THRESHING

THRESHING seems to be the normal way of spelling the word. Thrashing was my father’s preferred way of saying it or, in Norfolk dialect, it is troshin’. But however you say it, the process involves the separation of the seeds from the stalks of corn.

The stooks of corn

The stooks of corn for threshing

 

Before the first application of machinery this meant the use of a flail. If you have never seen a flail-and I don’t think I have ever seen one in use-it consists of two sticks joined by a chain or rope. The longer of the two sticks is held in both hands while the shorter one is used to beat the corn, thus knocking the grain out onto the ground. You might think this a boring and tiring job that any farm worker would be glad to see the back of, but this was far from the case.

The long winter months provided employment for the horsemen who were slowly ploughing the fields but other, less skilled labourers, had nothing to do but threshing. This at least provided them with a modest income during the winter. When the farmer could thresh his corn by machine this source of employment dried up, leaving the workmen penniless, hungry and increasingly angry.

Traction engine driving a threshing machine

Traction engine driving a threshing machine

 

The Captain Swing riots spread across south-east England during the summer and autumn of 1830, with many threshing machines being destroyed. Besides threshing machines, the rioters also hated the Poor Law and the operation of tithes; the workhouses were an inhumane way of supporting the poor while the operation of the system of tithes, a tenth of the farmer’s income that went to the Church of England, placed a heavy burden on the farming community.  Many of them were Baptists or Methodists who resented this religious tax. Quakers refused point-blank to pay it and consequently had to find some other employment than agriculture. However these two institutions, the Poor Law and tithes, did not provide the obvious targets that the machines did.

Many people were in sympathy with the agricultural labourers and juries were in many cases reluctant to convict when the legal system swung into action against the rioters. However the heavy hand of the law eventually saw many men transported to Australia and some were even executed, although most capital convictions were eventually reprieved.

The threshing machine; note how dusty it makes the air

The threshing machine; note how dusty it makes the air

The threshing machine, which caused such problems 200 years ago has itself been replaced by the combine harvester. Threshing machines are now museum pieces. To demonstrate a threshing machine you need corn that has not been cut by a combine. Every year back in the 1970s you would find threshing machines at work as an antique feature. This was a winter activity, as you see from the leafless trees in the picture. You might still find a threshing machine at work, but I haven’t seen one for years; though it is only fair to say I have not been to any traction engine rallies for years either.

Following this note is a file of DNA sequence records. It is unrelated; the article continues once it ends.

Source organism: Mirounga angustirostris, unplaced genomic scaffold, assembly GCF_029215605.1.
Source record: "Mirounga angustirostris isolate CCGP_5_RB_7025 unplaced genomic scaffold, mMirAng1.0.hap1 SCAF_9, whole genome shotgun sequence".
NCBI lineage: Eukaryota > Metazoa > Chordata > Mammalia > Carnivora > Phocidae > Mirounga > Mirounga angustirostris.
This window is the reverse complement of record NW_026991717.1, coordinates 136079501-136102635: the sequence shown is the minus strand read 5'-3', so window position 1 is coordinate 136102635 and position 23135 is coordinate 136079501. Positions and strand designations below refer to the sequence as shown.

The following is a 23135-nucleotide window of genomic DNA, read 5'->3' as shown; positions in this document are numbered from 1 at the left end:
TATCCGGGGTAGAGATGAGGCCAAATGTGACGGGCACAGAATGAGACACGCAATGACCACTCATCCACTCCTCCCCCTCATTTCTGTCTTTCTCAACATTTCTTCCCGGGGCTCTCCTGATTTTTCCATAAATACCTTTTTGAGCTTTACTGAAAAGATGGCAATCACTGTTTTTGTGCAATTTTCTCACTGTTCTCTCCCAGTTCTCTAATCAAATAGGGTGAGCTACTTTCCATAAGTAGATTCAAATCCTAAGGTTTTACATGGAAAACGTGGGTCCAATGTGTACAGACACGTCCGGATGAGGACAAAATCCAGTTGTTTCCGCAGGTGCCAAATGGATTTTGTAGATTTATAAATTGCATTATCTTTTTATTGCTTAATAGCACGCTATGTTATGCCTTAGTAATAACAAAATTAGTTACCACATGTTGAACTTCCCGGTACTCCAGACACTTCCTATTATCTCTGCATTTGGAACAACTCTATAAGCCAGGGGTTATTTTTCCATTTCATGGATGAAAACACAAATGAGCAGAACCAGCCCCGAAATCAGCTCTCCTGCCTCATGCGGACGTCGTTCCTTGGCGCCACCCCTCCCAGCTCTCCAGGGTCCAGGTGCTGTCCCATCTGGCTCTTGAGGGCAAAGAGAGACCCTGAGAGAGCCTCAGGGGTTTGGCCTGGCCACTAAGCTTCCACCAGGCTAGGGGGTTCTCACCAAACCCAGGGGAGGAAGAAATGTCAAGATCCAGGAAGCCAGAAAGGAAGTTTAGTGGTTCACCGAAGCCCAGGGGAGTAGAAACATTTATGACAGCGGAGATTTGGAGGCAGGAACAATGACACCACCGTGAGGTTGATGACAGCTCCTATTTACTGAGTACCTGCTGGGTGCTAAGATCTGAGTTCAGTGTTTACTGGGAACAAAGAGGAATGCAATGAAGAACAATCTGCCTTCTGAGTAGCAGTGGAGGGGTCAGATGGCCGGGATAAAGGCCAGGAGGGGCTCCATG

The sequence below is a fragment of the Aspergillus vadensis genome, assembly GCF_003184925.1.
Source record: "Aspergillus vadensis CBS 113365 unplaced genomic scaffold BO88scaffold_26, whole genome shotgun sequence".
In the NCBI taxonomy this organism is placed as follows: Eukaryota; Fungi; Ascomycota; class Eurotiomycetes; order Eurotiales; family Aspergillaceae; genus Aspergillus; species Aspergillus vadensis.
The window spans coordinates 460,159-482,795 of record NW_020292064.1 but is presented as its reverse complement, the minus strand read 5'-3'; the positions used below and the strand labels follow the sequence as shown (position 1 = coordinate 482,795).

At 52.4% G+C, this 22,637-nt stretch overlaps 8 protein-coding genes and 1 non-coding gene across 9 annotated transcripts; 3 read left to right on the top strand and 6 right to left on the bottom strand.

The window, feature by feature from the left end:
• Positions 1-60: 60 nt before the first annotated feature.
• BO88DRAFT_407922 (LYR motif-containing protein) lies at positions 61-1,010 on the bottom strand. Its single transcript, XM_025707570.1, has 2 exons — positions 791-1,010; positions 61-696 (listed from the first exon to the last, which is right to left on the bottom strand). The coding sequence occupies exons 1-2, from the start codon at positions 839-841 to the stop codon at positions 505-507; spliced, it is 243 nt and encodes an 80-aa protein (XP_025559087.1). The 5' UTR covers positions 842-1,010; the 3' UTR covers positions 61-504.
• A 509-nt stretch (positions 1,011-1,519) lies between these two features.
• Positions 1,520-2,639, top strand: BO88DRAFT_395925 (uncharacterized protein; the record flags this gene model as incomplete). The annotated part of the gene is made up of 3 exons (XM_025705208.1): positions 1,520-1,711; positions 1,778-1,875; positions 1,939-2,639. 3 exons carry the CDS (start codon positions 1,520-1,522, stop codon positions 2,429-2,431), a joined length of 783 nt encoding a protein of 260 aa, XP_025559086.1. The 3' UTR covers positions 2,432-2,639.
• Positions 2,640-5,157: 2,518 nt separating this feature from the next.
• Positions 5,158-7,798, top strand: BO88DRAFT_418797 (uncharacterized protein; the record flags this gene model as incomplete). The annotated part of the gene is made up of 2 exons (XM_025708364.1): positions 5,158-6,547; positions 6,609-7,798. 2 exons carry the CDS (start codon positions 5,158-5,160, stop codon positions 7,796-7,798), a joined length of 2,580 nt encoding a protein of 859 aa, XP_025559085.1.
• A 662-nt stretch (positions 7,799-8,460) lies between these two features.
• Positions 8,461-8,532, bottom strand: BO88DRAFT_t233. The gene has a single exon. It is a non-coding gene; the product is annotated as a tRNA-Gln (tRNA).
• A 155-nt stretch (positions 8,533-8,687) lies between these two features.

Although the use of a steam engine was much quicker than the use of a couple of horses on a treadmill (the earlier kind of power threshing), and that was far quicker than the man powered machines that started the whole thing off, it was still a laborious process. The engine driver had to get up early in the morning to raise steam, and the threshing machine had to be placed in just the right position to connect with the belt drive of the steam engine. Men had to be on hand with pitch forks to keep the machine fed and other men removed the threshed straw; still more bagged up the grain into sacks. By contrast no one is involved in the actual threshing in a combine; it takes place automatically in the bowels of the machine. One man drives the harvester and one drives the tractor which takes the trailers full of corn away.

Note how much of the equipment used in threshing was made in East Anglia. The Burrell traction engine was made in Thetford (it could equally have been a Garrett of Leiston) and the Ransome’s threshing machine was made in Ipswich. Their factory was near the quay and they had their own railway to carry the goods to the quayside. From there ships would carry Ransome’s farm machinery for export across the world. The founder of the firm was a Quaker, born in Norwich, who travelled to Ipswich as a young man and established what was to become a flourishing business. After several changes in ownership Ransome is still known as a producer of lawn mowers.

If you wish to learn more about 19th and 20th century farming you should read my blog on Sheaves, Stooks and Stacks, published June 21 2012.

JOSEPH MASON

joemasonspage@gmail.com

THE BLOG FOR THE STORY OF EAST ANGLIA

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